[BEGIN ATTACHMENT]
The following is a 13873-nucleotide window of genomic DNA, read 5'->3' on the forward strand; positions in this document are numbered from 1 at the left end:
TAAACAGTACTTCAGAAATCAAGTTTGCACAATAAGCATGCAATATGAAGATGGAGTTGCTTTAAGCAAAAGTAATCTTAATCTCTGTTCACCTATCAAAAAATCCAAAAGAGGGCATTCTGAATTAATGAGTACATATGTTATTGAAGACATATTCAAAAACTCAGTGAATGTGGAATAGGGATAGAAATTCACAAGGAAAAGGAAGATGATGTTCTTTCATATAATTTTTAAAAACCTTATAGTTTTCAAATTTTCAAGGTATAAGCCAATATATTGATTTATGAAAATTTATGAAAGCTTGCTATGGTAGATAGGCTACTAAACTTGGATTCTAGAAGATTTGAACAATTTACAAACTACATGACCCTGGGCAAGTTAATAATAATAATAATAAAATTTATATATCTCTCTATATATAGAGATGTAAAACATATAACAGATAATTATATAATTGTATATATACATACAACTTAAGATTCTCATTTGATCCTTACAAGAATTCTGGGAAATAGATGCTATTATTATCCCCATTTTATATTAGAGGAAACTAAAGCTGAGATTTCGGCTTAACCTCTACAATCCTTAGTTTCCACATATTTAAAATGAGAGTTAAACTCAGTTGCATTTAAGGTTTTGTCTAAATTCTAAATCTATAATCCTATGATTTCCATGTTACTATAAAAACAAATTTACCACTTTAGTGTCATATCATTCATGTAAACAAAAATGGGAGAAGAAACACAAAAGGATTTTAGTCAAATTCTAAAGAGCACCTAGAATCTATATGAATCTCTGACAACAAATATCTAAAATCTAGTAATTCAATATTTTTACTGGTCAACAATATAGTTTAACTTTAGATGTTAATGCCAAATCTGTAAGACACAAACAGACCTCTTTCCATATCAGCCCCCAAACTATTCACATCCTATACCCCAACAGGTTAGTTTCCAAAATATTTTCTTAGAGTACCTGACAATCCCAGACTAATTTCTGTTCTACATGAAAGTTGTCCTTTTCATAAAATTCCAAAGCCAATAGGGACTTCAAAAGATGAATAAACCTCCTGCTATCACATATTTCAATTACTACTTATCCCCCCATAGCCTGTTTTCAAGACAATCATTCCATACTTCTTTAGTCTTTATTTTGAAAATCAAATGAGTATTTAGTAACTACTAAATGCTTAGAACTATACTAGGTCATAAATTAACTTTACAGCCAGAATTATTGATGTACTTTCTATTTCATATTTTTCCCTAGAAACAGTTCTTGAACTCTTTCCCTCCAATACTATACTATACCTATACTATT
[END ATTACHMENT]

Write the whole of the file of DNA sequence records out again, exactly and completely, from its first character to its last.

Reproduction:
The following is a 13873-nucleotide window of genomic DNA, read 5'->3' on the forward strand; positions in this document are numbered from 1 at the left end:
TAAACAGTACTTCAGAAATCAAGTTTGCACAATAAGCATGCAATATGAAGATGGAGTTGCTTTAAGCAAAAGTAATCTTAATCTCTGTTCACCTATCAAAAAATCCAAAAGAGGGCATTCTGAATTAATGAGTACATATGTTATTGAAGACATATTCAAAAACTCAGTGAATGTGGAATAGGGATAGAAATTCACAAGGAAAAGGAAGATGATGTTCTTTCATATAATTTTTAAAAACCTTATAGTTTTCAAATTTTCAAGGTATAAGCCAATATATTGATTTATGAAAATTTATGAAAGCTTGCTATGGTAGATAGGCTACTAAACTTGGATTCTAGAAGATTTGAACAATTTACAAACTACATGACCCTGGGCAAGTTAATAATAATAATAATAAAATTTATATATCTCTCTATATATAGAGATGTAAAACATATAACAGATAATTATATAATTGTATATATACATACAACTTAAGATTCTCATTTGATCCTTACAAGAATTCTGGGAAATAGATGCTATTATTATCCCCATTTTATATTAGAGGAAACTAAAGCTGAGATTTCGGCTTAACCTCTACAATCCTTAGTTTCCACATATTTAAAATGAGAGTTAAACTCAGTTGCATTTAAGGTTTTGTCTAAATTCTAAATCTATAATCCTATGATTTCCATGTTACTATAAAAACAAATTTACCACTTTAGTGTCATATCATTCATGTAAACAAAAATGGGAGAAGAAACACAAAAGGATTTTAGTCAAATTCTAAAGAGCACCTAGAATCTATATGAATCTCTGACAACAAATATCTAAAATCTAGTAATTCAATATTTTTACTGGTCAACAATATAGTTTAACTTTAGATGTTAATGCCAAATCTGTAAGACACAAACAGACCTCTTTCCATATCAGCCCCCAAACTATTCACATCCTATACCCCAACAGGTTAGTTTCCAAAATATTTTCTTAGAGTACCTGACAATCCCAGACTAATTTCTGTTCTACATGAAAGTTGTCCTTTTCATAAAATTCCAAAGCCAATAGGGACTTCAAAAGATGAATAAACCTCCTGCTATCACATATTTCAATTACTACTTATCCCCCCATAGCCTGTTTTCAAGACAATCATTCCATACTTCTTTAGTCTTTATTTTGAAAATCAAATGAGTATTTAGTAACTACTAAATGCTTAGAACTATACTAGGTCATAAATTAACTTTACAGCCAGAATTATTGATGTACTTTCTATTTCATATTTTTCCCTAGAAACAGTTCTTGAACTCTTTCCCTCCAATACTATACTATACCTATACTATT